With the next phase of the economic action plan we are enhancing the GIS in the new horizons program. We are also ensuring the strength of the retirement income system and introducing a new family caregiver tax credit. In fact, when asked about these measures, CARP's Vice President of Advocacy said that their members are “happy and thrilled with these issues--

SeniorsOral Questions

2:40 p.m.

Conservative

The Speaker Conservative Andrew Scheer

The hon. member for Winnipeg Centre.

Canadian Wheat BoardOral Questions

2:40 p.m.

NDP

Pat Martin NDP Winnipeg Centre, MB

Mr. Speaker, the Canadian Wheat Board is the largest and most successful grain marketing company in the world. It is a great Canadian institution wholly owned and operated by Canadian farmers. Now the Conservative government wants to legislate it out of existence without even allowing the farmer producers to vote on it.

If there is such great merit in the government's position on the Wheat Board, why does it not follow the legislation and allow Prairie producers to have a democratic vote on it?

The Conservatives' majority does not mean they can run roughshod over democracy.

Canadian Wheat BoardOral Questions

2:40 p.m.

Cypress Hills—Grasslands Saskatchewan

Conservative

David Anderson ConservativeParliamentary Secretary to the Minister of Natural Resources and for the Canadian Wheat Board

Mr. speaker, certainly there was no vote for farmers who were forced into this monopoly in the first place. The real vote took place on May 2 when farmers across western Canada expressed their opinion about the Canadian Wheat Board and its monopoly in electing members on this side of the House to support them virtually right across the Prairies. Those farmers wanted the same freedom that other producers across this country have had for many years.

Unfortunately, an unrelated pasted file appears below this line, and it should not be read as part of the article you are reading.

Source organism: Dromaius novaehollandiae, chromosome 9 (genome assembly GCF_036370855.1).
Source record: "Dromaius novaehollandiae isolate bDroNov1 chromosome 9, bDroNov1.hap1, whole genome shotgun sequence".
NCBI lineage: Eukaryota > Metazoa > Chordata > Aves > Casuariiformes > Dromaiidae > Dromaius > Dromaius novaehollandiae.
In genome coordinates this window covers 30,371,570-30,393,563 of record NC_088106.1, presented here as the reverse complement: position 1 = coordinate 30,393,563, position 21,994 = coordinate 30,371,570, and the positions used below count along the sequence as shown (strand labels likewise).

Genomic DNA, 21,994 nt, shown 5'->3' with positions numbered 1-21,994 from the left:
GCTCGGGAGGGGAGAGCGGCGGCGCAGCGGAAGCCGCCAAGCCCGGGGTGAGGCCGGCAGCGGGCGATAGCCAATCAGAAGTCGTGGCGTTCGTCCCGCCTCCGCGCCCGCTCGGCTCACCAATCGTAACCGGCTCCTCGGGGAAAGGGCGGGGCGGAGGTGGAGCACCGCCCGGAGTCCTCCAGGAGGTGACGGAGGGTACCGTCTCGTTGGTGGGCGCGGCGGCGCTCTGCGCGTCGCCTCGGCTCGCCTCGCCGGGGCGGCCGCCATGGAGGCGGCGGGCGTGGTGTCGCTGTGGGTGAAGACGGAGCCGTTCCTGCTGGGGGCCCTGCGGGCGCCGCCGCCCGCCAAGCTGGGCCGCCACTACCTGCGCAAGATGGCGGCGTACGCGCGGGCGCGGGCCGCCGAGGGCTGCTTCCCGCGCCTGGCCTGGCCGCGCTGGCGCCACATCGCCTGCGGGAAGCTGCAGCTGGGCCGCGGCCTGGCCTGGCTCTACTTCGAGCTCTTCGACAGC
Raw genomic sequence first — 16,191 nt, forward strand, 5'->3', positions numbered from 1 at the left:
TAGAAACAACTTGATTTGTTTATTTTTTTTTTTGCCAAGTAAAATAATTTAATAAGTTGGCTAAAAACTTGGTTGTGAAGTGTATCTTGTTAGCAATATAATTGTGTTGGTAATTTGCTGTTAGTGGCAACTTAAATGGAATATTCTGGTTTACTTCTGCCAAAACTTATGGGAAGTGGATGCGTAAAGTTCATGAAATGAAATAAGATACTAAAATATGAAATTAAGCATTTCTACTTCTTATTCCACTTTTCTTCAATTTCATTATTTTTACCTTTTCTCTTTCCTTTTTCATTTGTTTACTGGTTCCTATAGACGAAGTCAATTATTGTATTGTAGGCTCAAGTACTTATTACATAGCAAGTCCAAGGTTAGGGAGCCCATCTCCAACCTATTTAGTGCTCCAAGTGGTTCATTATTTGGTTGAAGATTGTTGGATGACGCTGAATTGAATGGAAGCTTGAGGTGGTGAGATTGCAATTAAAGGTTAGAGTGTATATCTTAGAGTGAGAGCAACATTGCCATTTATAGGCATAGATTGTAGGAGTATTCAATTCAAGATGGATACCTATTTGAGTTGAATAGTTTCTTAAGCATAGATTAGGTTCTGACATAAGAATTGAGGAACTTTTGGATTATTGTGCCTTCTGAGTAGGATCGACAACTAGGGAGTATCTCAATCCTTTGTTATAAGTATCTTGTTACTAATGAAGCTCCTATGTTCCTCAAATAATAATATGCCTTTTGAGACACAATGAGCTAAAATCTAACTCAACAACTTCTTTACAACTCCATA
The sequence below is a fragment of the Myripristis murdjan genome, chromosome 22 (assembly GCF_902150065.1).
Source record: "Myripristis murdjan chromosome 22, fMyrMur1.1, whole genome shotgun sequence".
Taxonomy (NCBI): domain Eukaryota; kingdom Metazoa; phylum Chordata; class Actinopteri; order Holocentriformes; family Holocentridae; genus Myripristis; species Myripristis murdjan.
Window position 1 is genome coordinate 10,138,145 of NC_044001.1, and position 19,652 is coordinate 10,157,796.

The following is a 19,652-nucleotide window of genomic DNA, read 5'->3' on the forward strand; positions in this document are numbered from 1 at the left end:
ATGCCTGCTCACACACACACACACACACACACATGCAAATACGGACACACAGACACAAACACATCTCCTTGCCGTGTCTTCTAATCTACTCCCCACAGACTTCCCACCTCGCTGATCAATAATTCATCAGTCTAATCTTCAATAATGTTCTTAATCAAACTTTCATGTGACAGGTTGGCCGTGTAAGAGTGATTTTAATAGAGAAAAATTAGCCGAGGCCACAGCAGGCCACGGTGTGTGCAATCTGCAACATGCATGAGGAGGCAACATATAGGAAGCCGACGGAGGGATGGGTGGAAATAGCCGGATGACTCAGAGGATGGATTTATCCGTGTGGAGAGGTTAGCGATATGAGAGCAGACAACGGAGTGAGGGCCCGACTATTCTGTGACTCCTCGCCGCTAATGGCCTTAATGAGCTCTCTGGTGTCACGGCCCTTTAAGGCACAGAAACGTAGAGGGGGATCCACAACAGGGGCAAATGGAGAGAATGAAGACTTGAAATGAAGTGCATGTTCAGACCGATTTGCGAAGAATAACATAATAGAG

There appears to be a small group who do not want the Wheat Board to succeed after change. I hope the member opposite is not one of those people and that he will work with us to create a new environment for farmers.

Canadian Wheat BoardOral Questions

2:40 p.m.

NDP

Pat Martin NDP Winnipeg Centre, MB

Mr. Speaker, there is no business case for abolishing the Canadian Wheat Board. It is an ideological crusade that defies reason, logic and even economics.

Before the Conservatives use the heavy hand of the state to deny farmers their democratic right to vote, will they at least table any cost benefit analysis, any research they might have, any impact study on the Port of Churchill and the Hudson Bay line in northern Manitoba, the rural economic base for rural communities?

Surely the Conservatives would have done this research before they would undermine the Prairie economy by destroying this great Canadian institution. Will they table it here today?

Canadian Wheat BoardOral Questions

2:40 p.m.

Cypress Hills—Grasslands Saskatchewan

Conservative

David Anderson ConservativeParliamentary Secretary to the Minister of Natural Resources and for the Canadian Wheat Board

Mr. Speaker, we can see why the member has been moved off the portfolio that he had before, because he made as much of a fool of himself on that as he is on this issue.

We have a letter—

Canadian Wheat BoardOral Questions

2:40 p.m.

Some hon. members

Oh, oh!

Canadian Wheat BoardOral Questions

2:40 p.m.

Conservative

The Speaker Conservative Andrew Scheer

Order, please. The hon. member for Jonquière—Alma.

EmploymentOral Questions

2:40 p.m.

NDP

Claude Patry NDP Jonquière—Alma, QC

Mr. Speaker, despite the Minister of Finance's optimism, there are close to 1.5 million unemployed workers in Canada. That is over 330,000 in Quebec alone.

What is even worse is that nearly 6 out of every 10 unemployed workers who have paid premiums for years are not entitled to receive benefits when they lose their jobs.

How can the Minister of Human Resources and Skills Development justify the fact that the budget tabled yesterday does not offer anything to the unemployed workers in my region?

EmploymentOral Questions

2:40 p.m.

Haldimand—Norfolk Ontario

Conservative

Diane Finley ConservativeMinister of Human Resources and Skills Development